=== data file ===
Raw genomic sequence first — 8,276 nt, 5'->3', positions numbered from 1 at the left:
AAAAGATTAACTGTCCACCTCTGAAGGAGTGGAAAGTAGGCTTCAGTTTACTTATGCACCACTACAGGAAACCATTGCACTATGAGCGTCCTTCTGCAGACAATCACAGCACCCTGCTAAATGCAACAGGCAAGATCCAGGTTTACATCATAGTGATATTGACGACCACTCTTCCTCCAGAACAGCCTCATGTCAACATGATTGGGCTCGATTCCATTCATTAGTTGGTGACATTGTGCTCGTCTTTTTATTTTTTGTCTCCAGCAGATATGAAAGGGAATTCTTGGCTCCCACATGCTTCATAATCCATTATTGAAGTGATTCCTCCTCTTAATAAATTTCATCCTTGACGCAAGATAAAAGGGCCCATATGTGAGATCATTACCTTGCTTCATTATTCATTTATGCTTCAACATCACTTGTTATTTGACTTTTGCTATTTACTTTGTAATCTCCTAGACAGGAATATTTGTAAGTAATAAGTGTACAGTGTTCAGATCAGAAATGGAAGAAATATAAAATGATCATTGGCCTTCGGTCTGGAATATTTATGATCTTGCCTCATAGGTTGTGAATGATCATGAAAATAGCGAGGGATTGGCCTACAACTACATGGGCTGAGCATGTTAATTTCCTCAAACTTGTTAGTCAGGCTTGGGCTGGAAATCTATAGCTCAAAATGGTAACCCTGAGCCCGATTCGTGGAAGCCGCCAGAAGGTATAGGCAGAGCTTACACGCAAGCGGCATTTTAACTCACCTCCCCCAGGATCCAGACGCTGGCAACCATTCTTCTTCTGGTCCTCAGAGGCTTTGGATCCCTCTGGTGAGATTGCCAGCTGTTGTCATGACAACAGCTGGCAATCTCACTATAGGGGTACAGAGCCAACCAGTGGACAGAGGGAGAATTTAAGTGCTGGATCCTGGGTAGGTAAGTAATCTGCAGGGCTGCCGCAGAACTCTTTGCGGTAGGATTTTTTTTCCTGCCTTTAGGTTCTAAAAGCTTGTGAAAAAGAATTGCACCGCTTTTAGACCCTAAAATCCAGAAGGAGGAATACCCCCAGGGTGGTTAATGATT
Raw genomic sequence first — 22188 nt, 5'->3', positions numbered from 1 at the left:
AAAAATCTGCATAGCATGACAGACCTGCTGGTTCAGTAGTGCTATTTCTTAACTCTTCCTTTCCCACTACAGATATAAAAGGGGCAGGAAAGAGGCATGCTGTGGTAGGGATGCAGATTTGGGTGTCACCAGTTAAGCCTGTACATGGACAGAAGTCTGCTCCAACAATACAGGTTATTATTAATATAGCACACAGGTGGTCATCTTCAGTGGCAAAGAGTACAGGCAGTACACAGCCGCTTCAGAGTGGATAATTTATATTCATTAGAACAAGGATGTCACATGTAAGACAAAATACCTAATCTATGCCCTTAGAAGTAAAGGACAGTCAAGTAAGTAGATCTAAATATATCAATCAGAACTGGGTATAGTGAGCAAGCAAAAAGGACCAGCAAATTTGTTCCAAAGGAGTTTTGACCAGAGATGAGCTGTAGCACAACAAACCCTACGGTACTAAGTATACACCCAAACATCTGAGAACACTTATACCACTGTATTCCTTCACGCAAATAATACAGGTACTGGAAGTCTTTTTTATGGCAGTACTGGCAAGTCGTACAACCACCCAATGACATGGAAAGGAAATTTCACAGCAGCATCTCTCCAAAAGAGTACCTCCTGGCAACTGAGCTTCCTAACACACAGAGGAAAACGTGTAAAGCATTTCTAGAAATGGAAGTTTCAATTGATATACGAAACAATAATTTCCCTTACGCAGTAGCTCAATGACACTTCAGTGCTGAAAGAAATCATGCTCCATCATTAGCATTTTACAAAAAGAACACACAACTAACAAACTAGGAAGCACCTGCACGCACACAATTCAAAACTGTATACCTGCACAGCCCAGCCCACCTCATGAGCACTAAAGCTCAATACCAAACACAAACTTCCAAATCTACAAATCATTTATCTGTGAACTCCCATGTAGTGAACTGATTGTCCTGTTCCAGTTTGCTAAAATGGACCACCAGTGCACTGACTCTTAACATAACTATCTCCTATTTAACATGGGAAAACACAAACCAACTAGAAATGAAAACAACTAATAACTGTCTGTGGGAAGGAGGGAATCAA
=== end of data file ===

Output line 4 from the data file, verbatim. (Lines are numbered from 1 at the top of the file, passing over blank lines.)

AAAAATCTGCATAGCATGACAGACCTGCTGGTTCAGTAGTGCTATTTCTTAACTCTTCCTTTCCCACTACAGATATAAAAGGGGCAGGAAAGAGGCATGCTGTGGTAGGGATGCAGATTTGGGTGTCACCAGTTAAGCCTGTACATGGACAGAAGTCTGCTCCAACAATACAGGTTATTATTAATATAGCACACAGGTGGTCATCTTCAGTGGCAAAGAGTACAGGCAGTACACAGCCGCTTCAGAGTGGATAATTTATATTCATTAGAACAAGGATGTCACATGTAAGACAAAATACCTAATCTATGCCCTTAGAAGTAAAGGACAGTCAAGTAAGTAGATCTAAATATATCAATCAGAACTGGGTATAGTGAGCAAGCAAAAAGGACCAGCAAATTTGTTCCAAAGGAGTTTTGACCAGAGATGAGCTGTAGCACAACAAACCCTACGGTACTAAGTATACACCCAAACATCTGAGAACACTTATACCACTGTATTCCTTCACGCAAATAATACAGGTACTGGAAGTCTTTTTTATGGCAGTACTGGCAAGTCGTACAACCACCCAATGACATGGAAAGGAAATTTCACAGCAGCATCTCTCCAAAAGAGTACCTCCTGGCAACTGAGCTTCCTAACACACAGAGGAAAACGTGTAAAGCATTTCTAGAAATGGAAGTTTCAATTGATATACGAAACAATAATTTCCCTTACGCAGTAGCTCAATGACACTTCAGTGCTGAAAGAAATCATGCTCCATCATTAGCATTTTACAAAAAGAACACACAACTAACAAACTAGGAAGCACCTGCACGCACACAATTCAAAACTGTATACCTGCACAGCCCAGCCCACCTCATGAGCACTAAAGCTCAATACCAAACACAAACTTCCAAATCTACAAATCATTTATCTGTGAACTCCCATGTAGTGAACTGATTGTCCTGTTCCAGTTTGCTAAAATGGACCACCAGTGCACTGACTCTTAACATAACTATCTCCTATTTAACATGGGAAAACACAAACCAACTAGAAATGAAAACAACTAATAACTGTCTGTGGGAAGGAGGGAATCAA